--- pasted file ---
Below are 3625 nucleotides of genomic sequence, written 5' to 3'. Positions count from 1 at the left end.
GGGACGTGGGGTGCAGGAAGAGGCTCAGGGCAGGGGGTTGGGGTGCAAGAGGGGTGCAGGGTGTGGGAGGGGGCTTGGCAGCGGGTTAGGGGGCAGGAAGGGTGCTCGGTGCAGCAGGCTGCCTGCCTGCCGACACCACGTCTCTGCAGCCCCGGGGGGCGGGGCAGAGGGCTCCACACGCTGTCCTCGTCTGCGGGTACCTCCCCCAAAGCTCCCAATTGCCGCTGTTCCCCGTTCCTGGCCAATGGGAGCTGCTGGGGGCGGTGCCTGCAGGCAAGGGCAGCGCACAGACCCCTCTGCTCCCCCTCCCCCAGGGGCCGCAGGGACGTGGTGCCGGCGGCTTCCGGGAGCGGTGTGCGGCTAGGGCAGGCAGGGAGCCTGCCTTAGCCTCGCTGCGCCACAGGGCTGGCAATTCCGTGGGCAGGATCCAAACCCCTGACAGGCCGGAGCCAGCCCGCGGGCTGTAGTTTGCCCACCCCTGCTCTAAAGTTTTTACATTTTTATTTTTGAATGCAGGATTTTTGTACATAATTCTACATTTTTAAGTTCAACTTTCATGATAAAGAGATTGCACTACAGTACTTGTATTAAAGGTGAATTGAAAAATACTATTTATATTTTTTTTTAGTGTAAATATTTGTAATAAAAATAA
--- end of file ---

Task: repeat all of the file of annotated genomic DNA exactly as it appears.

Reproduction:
Below are 3625 nucleotides of genomic sequence, written 5' to 3'. Positions count from 1 at the left end.
GGGACGTGGGGTGCAGGAAGAGGCTCAGGGCAGGGGGTTGGGGTGCAAGAGGGGTGCAGGGTGTGGGAGGGGGCTTGGCAGCGGGTTAGGGGGCAGGAAGGGTGCTCGGTGCAGCAGGCTGCCTGCCTGCCGACACCACGTCTCTGCAGCCCCGGGGGGCGGGGCAGAGGGCTCCACACGCTGTCCTCGTCTGCGGGTACCTCCCCCAAAGCTCCCAATTGCCGCTGTTCCCCGTTCCTGGCCAATGGGAGCTGCTGGGGGCGGTGCCTGCAGGCAAGGGCAGCGCACAGACCCCTCTGCTCCCCCTCCCCCAGGGGCCGCAGGGACGTGGTGCCGGCGGCTTCCGGGAGCGGTGTGCGGCTAGGGCAGGCAGGGAGCCTGCCTTAGCCTCGCTGCGCCACAGGGCTGGCAATTCCGTGGGCAGGATCCAAACCCCTGACAGGCCGGAGCCAGCCCGCGGGCTGTAGTTTGCCCACCCCTGCTCTAAAGTTTTTACATTTTTATTTTTGAATGCAGGATTTTTGTACATAATTCTACATTTTTAAGTTCAACTTTCATGATAAAGAGATTGCACTACAGTACTTGTATTAAAGGTGAATTGAAAAATACTATTTATATTTTTTTTTAGTGTAAATATTTGTAATAAAAATAA